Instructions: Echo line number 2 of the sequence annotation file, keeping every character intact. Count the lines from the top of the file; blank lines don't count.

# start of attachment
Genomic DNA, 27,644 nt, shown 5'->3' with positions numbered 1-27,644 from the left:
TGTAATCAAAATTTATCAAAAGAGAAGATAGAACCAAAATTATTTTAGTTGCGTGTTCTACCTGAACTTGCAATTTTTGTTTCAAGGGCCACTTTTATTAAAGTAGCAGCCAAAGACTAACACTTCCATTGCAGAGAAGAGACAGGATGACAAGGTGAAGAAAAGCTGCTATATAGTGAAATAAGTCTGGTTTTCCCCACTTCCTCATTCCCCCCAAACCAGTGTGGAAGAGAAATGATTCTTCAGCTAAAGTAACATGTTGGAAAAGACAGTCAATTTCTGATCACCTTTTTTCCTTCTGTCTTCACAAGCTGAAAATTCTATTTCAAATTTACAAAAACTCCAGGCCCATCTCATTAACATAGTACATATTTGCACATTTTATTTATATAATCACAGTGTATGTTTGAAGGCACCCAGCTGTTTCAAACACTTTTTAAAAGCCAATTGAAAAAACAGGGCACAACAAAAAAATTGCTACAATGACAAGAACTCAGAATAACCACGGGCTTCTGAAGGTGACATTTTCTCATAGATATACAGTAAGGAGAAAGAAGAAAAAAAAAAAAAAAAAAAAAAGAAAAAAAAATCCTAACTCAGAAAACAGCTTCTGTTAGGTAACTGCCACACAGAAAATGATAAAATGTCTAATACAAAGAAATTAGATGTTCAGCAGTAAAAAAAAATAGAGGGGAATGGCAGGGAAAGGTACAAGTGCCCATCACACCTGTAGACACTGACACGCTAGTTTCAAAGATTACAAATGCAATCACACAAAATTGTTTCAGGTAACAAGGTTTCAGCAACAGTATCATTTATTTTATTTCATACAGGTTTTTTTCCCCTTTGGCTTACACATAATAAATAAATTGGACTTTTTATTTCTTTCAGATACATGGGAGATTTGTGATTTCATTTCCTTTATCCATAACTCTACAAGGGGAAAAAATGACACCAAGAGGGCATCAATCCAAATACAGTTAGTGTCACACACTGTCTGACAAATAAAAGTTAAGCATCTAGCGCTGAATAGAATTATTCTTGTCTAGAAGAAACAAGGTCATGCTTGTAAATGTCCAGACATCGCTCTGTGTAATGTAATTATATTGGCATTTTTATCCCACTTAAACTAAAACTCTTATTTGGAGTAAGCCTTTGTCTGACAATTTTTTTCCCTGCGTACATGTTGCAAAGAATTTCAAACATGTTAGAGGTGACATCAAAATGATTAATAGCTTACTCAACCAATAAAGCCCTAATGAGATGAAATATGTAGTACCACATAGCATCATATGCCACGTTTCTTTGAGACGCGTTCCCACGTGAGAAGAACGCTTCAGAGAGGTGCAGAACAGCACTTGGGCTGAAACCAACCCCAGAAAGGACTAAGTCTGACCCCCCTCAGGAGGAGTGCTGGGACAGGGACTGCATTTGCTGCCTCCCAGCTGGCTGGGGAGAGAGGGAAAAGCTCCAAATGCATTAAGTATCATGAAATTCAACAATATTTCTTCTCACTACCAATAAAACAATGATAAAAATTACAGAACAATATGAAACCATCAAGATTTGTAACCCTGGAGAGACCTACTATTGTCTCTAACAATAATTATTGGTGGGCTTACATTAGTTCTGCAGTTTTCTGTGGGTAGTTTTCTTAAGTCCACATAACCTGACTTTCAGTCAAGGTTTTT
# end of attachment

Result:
TGTAATCAAAATTTATCAAAAGAGAAGATAGAACCAAAATTATTTTAGTTGCGTGTTCTACCTGAACTTGCAATTTTTGTTTCAAGGGCCACTTTTATTAAAGTAGCAGCCAAAGACTAACACTTCCATTGCAGAGAAGAGACAGGATGACAAGGTGAAGAAAAGCTGCTATATAGTGAAATAAGTCTGGTTTTCCCCACTTCCTCATTCCCCCCAAACCAGTGTGGAAGAGAAATGATTCTTCAGCTAAAGTAACATGTTGGAAAAGACAGTCAATTTCTGATCACCTTTTTTCCTTCTGTCTTCACAAGCTGAAAATTCTATTTCAAATTTACAAAAACTCCAGGCCCATCTCATTAACATAGTACATATTTGCACATTTTATTTATATAATCACAGTGTATGTTTGAAGGCACCCAGCTGTTTCAAACACTTTTTAAAAGCCAATTGAAAAAACAGGGCACAACAAAAAAATTGCTACAATGACAAGAACTCAGAATAACCACGGGCTTCTGAAGGTGACATTTTCTCATAGATATACAGTAAGGAGAAAGAAGAAAAAAAAAAAAAAAAAAAAAAGAAAAAAAAATCCTAACTCAGAAAACAGCTTCTGTTAGGTAACTGCCACACAGAAAATGATAAAATGTCTAATACAAAGAAATTAGATGTTCAGCAGTAAAAAAAAATAGAGGGGAATGGCAGGGAAAGGTACAAGTGCCCATCACACCTGTAGACACTGACACGCTAGTTTCAAAGATTACAAATGCAATCACACAAAATTGTTTCAGGTAACAAGGTTTCAGCAACAGTATCATTTATTTTATTTCATACAGGTTTTTTTCCCCTTTGGCTTACACATAATAAATAAATTGGACTTTTTATTTCTTTCAGATACATGGGAGATTTGTGATTTCATTTCCTTTATCCATAACTCTACAAGGGGAAAAAATGACACCAAGAGGGCATCAATCCAAATACAGTTAGTGTCACACACTGTCTGACAAATAAAAGTTAAGCATCTAGCGCTGAATAGAATTATTCTTGTCTAGAAGAAACAAGGTCATGCTTGTAAATGTCCAGACATCGCTCTGTGTAATGTAATTATATTGGCATTTTTATCCCACTTAAACTAAAACTCTTATTTGGAGTAAGCCTTTGTCTGACAATTTTTTTCCCTGCGTACATGTTGCAAAGAATTTCAAACATGTTAGAGGTGACATCAAAATGATTAATAGCTTACTCAACCAATAAAGCCCTAATGAGATGAAATATGTAGTACCACATAGCATCATATGCCACGTTTCTTTGAGACGCGTTCCCACGTGAGAAGAACGCTTCAGAGAGGTGCAGAACAGCACTTGGGCTGAAACCAACCCCAGAAAGGACTAAGTCTGACCCCCCTCAGGAGGAGTGCTGGGACAGGGACTGCATTTGCTGCCTCCCAGCTGGCTGGGGAGAGAGGGAAAAGCTCCAAATGCATTAAGTATCATGAAATTCAACAATATTTCTTCTCACTACCAATAAAACAATGATAAAAATTACAGAACAATATGAAACCATCAAGATTTGTAACCCTGGAGAGACCTACTATTGTCTCTAACAATAATTATTGGTGGGCTTACATTAGTTCTGCAGTTTTCTGTGGGTAGTTTTCTTAAGTCCACATAACCTGACTTTCAGTCAAGGTTTTT